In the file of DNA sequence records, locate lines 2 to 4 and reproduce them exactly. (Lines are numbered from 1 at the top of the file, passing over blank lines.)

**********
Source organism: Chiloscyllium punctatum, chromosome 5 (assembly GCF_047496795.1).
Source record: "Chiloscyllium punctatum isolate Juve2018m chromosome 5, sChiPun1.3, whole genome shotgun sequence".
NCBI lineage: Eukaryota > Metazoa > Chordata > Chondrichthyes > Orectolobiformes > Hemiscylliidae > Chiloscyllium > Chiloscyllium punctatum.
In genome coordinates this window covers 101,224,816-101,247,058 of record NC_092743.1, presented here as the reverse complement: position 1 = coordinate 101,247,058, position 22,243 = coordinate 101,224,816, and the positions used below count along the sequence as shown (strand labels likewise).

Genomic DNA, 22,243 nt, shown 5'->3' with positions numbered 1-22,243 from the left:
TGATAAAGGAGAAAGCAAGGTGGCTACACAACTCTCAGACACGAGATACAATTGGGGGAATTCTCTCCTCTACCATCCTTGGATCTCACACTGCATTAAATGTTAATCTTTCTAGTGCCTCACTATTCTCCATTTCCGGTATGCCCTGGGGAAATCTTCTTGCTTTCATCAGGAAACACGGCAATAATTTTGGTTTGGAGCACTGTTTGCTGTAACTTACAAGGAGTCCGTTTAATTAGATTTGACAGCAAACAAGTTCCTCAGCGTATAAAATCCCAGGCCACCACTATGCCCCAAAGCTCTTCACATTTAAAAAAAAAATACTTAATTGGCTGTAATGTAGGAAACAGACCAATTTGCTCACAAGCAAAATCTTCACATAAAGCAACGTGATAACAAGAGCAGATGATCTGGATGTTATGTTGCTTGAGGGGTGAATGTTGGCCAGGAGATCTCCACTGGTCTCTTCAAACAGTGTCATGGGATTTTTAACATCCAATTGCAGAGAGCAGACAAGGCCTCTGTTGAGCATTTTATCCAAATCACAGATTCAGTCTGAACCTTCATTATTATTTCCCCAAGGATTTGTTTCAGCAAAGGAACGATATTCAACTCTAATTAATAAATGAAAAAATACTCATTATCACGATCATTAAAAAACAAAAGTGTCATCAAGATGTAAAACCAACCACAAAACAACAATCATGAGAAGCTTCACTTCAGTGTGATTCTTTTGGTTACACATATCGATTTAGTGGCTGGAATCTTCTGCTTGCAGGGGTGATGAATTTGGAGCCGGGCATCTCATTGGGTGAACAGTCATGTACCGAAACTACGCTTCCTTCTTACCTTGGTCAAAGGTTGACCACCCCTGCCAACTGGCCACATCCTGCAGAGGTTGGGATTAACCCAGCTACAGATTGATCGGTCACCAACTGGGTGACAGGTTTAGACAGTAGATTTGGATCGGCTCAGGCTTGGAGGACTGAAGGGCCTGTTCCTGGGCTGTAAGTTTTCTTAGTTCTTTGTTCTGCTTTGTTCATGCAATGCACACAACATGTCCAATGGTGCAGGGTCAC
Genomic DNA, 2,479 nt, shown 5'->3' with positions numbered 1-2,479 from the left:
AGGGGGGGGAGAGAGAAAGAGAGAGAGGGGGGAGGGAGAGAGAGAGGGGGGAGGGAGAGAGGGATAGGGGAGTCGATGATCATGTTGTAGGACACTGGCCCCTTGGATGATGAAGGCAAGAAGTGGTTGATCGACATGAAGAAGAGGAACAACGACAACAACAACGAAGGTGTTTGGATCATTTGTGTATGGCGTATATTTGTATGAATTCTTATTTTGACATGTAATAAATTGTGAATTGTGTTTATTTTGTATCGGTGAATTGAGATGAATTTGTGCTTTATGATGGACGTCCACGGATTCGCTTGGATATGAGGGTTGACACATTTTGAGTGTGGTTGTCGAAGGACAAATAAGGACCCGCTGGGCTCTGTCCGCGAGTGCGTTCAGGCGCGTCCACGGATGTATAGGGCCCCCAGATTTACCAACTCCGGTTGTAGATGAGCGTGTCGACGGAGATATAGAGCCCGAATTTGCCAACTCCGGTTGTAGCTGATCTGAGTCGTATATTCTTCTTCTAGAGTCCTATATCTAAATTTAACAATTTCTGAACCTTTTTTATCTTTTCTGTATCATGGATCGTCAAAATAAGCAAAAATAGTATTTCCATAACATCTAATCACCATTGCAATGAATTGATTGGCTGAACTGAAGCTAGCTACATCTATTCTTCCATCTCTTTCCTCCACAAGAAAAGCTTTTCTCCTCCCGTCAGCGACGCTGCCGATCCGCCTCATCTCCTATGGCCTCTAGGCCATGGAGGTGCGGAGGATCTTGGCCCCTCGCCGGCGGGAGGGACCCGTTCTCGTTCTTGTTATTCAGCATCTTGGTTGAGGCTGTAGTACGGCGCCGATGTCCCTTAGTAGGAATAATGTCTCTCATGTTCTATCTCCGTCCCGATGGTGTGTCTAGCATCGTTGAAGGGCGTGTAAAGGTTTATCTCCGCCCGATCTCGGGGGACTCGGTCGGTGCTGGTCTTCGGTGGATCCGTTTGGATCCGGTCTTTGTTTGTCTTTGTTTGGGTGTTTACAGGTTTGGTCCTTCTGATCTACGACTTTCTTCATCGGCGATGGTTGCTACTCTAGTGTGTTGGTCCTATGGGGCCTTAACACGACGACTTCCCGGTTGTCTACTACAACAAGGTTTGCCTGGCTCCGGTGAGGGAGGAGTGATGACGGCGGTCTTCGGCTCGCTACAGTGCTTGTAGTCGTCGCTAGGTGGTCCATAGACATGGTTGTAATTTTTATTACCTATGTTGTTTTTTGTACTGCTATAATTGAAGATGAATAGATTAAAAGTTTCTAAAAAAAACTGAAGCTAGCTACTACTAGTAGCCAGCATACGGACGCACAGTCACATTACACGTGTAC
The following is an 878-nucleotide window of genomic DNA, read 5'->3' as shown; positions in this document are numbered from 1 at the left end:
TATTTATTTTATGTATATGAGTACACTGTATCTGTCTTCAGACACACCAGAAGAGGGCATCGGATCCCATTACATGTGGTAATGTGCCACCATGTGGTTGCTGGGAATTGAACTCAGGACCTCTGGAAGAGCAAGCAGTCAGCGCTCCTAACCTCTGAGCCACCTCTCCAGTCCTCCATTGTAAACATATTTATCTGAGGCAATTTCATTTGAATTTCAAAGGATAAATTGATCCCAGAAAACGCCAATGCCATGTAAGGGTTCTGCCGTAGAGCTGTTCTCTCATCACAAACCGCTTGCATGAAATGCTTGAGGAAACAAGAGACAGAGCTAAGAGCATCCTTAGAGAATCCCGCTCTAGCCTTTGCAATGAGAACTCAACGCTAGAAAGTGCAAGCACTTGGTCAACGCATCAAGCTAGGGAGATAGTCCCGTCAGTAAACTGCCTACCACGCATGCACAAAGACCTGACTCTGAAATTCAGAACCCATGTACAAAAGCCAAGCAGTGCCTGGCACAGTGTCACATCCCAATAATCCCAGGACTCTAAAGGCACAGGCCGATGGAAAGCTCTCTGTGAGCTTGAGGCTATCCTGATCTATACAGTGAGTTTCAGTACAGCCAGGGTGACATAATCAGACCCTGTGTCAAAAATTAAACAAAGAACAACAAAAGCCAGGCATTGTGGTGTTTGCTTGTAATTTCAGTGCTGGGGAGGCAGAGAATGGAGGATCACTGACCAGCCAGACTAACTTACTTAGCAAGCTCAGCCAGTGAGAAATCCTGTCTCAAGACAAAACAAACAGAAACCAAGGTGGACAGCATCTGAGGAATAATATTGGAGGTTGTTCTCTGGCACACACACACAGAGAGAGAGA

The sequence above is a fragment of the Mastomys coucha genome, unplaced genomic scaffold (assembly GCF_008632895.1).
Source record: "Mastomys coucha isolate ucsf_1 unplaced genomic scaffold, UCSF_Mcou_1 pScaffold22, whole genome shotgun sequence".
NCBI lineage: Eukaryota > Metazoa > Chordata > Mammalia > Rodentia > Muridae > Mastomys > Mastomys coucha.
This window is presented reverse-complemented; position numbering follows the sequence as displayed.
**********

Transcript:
Source record: "Chiloscyllium punctatum isolate Juve2018m chromosome 5, sChiPun1.3, whole genome shotgun sequence".
NCBI lineage: Eukaryota > Metazoa > Chordata > Chondrichthyes > Orectolobiformes > Hemiscylliidae > Chiloscyllium > Chiloscyllium punctatum.
In genome coordinates this window covers 101,224,816-101,247,058 of record NC_092743.1, presented here as the reverse complement: position 1 = coordinate 101,247,058, position 22,243 = coordinate 101,224,816, and the positions used below count along the sequence as shown (strand labels likewise).